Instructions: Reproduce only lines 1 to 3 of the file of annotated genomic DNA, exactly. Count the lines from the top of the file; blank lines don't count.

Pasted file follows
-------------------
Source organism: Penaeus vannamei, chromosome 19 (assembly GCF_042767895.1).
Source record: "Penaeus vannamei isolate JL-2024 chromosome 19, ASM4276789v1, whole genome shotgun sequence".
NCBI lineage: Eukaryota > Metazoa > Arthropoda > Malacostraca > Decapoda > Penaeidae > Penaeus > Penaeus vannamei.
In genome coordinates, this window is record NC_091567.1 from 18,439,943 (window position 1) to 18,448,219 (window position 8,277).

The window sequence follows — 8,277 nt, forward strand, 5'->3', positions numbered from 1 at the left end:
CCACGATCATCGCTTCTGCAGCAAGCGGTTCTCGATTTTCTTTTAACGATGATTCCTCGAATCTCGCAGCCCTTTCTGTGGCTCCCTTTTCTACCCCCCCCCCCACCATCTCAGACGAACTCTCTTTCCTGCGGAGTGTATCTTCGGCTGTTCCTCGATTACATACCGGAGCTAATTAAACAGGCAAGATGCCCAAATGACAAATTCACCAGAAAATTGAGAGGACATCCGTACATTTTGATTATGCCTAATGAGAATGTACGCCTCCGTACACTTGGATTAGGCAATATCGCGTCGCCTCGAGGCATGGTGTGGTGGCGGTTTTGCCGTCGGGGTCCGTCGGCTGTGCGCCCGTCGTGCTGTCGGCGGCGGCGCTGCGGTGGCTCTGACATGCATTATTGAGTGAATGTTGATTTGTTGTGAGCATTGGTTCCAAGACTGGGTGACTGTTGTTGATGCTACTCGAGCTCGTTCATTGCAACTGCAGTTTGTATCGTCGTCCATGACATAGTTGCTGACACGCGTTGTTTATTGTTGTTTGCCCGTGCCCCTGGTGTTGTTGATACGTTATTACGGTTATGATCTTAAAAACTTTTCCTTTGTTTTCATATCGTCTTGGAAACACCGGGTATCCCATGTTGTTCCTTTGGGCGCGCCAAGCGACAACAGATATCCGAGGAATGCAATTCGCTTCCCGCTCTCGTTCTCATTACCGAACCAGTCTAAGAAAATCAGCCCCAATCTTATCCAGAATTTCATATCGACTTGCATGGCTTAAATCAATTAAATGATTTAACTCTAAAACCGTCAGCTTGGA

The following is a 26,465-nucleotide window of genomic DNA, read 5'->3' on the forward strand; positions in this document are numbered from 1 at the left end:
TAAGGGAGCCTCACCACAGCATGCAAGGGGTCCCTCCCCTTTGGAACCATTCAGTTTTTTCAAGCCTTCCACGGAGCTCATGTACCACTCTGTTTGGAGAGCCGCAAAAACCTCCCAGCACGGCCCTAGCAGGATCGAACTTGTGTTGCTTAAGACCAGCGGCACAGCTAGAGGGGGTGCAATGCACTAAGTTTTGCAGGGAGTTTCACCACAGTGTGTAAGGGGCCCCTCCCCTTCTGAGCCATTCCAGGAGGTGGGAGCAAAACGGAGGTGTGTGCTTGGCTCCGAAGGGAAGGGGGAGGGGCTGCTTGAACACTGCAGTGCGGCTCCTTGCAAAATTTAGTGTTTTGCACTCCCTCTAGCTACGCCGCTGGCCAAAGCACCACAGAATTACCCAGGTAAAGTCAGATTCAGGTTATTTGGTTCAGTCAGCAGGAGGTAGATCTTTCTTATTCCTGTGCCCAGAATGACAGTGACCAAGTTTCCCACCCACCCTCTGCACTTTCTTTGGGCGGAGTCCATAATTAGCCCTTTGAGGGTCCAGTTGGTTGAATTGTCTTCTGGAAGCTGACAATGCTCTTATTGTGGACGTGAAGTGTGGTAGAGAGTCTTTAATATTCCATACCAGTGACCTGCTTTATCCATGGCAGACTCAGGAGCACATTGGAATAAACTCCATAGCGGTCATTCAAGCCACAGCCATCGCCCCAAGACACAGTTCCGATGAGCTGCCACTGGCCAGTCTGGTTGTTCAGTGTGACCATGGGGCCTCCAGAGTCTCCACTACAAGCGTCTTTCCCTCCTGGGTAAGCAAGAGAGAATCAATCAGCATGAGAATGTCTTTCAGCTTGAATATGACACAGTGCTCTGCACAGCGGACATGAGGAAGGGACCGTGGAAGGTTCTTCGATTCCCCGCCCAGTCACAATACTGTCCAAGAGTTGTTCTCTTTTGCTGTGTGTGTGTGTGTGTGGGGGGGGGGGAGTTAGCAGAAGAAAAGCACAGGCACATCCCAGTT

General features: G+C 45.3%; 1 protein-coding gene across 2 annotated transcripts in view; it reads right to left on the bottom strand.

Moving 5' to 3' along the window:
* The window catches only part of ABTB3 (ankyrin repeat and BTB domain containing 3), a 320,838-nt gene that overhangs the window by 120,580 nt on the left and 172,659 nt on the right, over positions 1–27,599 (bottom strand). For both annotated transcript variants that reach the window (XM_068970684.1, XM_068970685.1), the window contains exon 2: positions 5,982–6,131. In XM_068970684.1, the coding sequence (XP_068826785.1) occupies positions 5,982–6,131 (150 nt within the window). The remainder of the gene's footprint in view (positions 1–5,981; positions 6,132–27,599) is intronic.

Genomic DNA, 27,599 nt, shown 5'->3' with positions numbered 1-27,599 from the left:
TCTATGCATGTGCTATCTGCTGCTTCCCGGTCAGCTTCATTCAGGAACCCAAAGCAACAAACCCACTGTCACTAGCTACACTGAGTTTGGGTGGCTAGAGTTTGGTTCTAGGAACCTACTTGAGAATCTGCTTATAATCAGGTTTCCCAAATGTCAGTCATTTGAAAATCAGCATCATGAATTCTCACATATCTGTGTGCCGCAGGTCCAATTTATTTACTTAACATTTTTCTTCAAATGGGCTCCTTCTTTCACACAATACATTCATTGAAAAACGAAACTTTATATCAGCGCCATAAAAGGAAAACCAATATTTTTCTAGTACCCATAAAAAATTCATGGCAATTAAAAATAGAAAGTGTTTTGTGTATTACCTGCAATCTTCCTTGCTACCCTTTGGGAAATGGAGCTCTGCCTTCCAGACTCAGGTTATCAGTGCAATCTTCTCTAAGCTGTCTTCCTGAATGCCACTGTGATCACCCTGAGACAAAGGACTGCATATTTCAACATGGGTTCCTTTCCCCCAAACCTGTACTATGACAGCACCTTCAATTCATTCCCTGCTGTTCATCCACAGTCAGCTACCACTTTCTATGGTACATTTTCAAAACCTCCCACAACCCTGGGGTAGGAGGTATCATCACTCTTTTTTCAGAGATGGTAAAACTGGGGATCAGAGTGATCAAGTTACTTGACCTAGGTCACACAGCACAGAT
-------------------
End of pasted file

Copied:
Source organism: Penaeus vannamei, chromosome 19 (assembly GCF_042767895.1).
Source record: "Penaeus vannamei isolate JL-2024 chromosome 19, ASM4276789v1, whole genome shotgun sequence".
NCBI lineage: Eukaryota > Metazoa > Arthropoda > Malacostraca > Decapoda > Penaeidae > Penaeus > Penaeus vannamei.